Thursday, January 29, 2009

The Wrestler Redacted

As detailed in my column in Wednesday's paper, Mickey Rourke had announced at the Screen Actors Guild Awards that he was going to appear at Wrestlemania, and possibly even wrestle.

This was followed by a genuinely awful exchange between Rourke and WWE Superstar Chris Jericho on Larry King Live, during which Rourke was clearly not playing ball with the pro wrestler.
Not to toot my own horn or anything, but in my article I expressed the opinion that Rourke should not appear at the event, and instead concentrate on his return to acting, and being taken seriously by Hollywood.

A massive influx of comments took that as to mean that I hate wrestling, most of which probably came from this guy:

"It's still real to me!"

Now today, Mickey Rourke's agent announced that he's pulling out of the Wrestlemania appearance, to focus on his acting. Now I don't want to say "I told you so," but...

Now I'm not going to do the victory dance yet, because there's still a chance that he may show up.

When the WWE is involved, the words "too shameless" have no meaning, so there's no saying that they didn't say he won't show, just to further the storyline.

Also, its perfectly believable that he's saying he won't show for now, just to keep it from harming his chances at the Academy Awards, only to re-announce his participation after the ceremony.

So there's no saying what's really going on, until we get some de facto confirmation from either the Roure or McMahon camp.

I for one, would like to see Mickey Rourke's experience in a wrestling ring to remain in Darren Aronofsky's film.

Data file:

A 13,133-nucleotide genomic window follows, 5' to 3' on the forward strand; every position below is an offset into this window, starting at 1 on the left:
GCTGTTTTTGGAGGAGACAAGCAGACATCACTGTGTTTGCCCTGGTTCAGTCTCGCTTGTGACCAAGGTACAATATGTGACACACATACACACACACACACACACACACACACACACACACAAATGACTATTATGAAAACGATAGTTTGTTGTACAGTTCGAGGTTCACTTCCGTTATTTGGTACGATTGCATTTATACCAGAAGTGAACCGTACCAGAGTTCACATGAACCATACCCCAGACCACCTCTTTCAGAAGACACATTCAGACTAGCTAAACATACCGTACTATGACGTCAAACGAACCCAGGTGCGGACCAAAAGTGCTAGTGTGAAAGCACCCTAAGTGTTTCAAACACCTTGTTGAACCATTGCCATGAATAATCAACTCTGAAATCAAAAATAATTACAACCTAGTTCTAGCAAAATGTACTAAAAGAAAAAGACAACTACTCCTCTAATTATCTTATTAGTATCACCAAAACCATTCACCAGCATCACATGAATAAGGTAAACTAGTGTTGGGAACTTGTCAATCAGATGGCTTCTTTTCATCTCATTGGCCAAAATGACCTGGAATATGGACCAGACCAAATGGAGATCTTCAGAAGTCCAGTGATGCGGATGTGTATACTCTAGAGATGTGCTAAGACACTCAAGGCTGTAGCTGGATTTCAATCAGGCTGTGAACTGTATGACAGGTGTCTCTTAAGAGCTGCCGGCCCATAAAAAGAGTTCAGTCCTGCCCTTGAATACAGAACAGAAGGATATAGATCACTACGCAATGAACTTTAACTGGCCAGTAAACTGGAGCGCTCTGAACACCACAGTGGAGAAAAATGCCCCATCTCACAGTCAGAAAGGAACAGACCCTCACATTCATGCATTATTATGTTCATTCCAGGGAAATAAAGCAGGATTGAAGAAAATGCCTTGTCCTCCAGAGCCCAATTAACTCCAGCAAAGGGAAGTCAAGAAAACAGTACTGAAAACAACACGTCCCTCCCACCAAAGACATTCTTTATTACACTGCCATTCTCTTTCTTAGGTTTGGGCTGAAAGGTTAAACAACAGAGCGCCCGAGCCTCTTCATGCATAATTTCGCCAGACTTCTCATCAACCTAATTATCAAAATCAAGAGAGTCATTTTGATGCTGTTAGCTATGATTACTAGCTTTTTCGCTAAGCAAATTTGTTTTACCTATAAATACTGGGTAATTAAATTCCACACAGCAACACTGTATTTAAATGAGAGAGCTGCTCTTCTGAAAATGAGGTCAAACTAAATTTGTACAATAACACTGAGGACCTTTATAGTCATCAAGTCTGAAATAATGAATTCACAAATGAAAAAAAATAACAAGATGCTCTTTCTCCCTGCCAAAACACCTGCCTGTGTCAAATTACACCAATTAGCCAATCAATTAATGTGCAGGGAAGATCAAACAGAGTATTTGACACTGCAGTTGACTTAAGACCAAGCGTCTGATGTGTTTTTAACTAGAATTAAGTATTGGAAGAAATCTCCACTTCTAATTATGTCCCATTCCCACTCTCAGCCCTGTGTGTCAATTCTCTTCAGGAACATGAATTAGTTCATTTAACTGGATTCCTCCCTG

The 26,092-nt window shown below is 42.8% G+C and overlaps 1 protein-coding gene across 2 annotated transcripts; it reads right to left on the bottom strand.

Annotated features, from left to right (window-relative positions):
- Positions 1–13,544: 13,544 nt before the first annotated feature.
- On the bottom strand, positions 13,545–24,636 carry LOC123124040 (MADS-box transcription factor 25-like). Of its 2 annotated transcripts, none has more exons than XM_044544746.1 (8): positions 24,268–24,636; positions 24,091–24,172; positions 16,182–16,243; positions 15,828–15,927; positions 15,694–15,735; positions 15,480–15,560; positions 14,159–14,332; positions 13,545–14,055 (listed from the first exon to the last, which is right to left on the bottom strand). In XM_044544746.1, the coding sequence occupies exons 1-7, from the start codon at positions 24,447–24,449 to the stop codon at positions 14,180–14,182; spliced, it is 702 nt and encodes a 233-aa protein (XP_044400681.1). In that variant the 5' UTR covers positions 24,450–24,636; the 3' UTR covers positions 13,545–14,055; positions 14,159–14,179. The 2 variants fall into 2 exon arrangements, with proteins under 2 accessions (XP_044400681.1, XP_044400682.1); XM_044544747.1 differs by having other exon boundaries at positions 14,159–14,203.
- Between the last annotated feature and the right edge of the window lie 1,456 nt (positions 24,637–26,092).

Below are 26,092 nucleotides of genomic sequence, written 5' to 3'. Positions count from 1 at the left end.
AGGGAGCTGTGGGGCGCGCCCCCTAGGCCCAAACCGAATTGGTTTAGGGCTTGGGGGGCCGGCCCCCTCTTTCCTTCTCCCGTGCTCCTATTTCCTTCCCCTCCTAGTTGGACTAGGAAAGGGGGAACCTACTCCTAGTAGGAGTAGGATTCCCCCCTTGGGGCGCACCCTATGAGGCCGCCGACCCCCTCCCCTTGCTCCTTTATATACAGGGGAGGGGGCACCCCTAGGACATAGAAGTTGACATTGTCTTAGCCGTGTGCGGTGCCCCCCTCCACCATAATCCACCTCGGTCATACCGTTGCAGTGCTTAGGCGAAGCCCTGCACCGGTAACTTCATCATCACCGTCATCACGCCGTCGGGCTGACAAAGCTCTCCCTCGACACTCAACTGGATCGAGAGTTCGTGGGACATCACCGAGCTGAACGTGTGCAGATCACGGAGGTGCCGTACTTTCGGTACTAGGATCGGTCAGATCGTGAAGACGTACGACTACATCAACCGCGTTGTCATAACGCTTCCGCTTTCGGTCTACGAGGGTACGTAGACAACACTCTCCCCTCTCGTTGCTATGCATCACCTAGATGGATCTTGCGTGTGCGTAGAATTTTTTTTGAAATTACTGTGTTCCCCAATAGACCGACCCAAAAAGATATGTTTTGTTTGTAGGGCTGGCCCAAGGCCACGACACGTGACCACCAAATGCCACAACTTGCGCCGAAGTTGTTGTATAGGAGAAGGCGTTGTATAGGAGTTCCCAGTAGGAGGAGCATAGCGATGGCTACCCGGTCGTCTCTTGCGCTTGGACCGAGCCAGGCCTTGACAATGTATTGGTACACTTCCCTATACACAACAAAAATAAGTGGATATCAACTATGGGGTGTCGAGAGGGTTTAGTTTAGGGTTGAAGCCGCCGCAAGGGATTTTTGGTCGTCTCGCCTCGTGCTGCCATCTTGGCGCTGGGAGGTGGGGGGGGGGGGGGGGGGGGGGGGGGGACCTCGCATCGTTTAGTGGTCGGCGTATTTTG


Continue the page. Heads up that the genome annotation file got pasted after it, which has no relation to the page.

Sunday, January 25, 2009

ROUGH riders

These are words I thought I'd never type, but Central Michigan University could use to learn a thing or two from Corey Densmore.

Personal opinions of the guy aside, he is putting on the best concerts in Mt. Pleasant right now.

His Diamonds in the Rough promotion is bringing bigger-named acts like The Hard Lessons or Dan Deacon and pairing them with the local startups he nurtures, like The Valley Ghosts and Ultramark, and it makes for an astounding show.

Last night's show was incredible. The Valley Ghosts, Frontier Ruckus, Mason Proper, The Great Lakes Myth Society and The Hard Lessons, all playing in the historic Broadway theater. It was up-close, personal, hip, high-energy, and all flavors of fun.

In comparison, CMU Program Board's "big" winter concert was Friday night. They brought Josh Gracin, the country-singin' American Idol also-ran.

Sure, he's a name, but is the music any good? What's wrong with bringing up-and-comers who play genuinely great music instead of has-beens and never-wills that may have a marginal level of name recognition?

Why bring Josh Gracin or Yung Joc when you could pay less for Great Lakes Myth, or Otto Vector? You might not get the mass of country fans, but good people who like good music would attend, and you wouldn't lose money on the venture.

Also, just in case somebody from Program Board is reading--would it kill ya to book Lemon Demon?

Friday, January 23, 2009

Advanced Manliness

I, for one, am pumped for "The Expendables."

Written and directed by Sylvester Stallone, "Expendables" is a straightforward men-on-a-mission action flick about a group of mercenaries overthrowing a dictator in South America.

Starring Stallone, Jason Statham, Jet Li, Dolph Lundgren, Randy Couture and MICKEY ROURKE, this ridiculously cool-sounding project starts filming next month with hopes of being the premiere testosterone-palooza of 2010.

And then today, this picture of Stallone, in shape and made up with the tattoos for his role of merc Barney Ross, hit the Web:


That makes me, as a 21-year-old keyboard-jockey, whimper with jealousy and latent homosexual urges.

Talk amongst yourselves. I'm going to the store for whey protein and those p90X videos.

Thursday, January 8, 2009

2008 in video games: A Top Ten Adventure

2008 was a great year for gamers, with enough A-list games to leave even casual gamers penniless and friendless. Here is my incredibly opinionated and biased cream of the crop.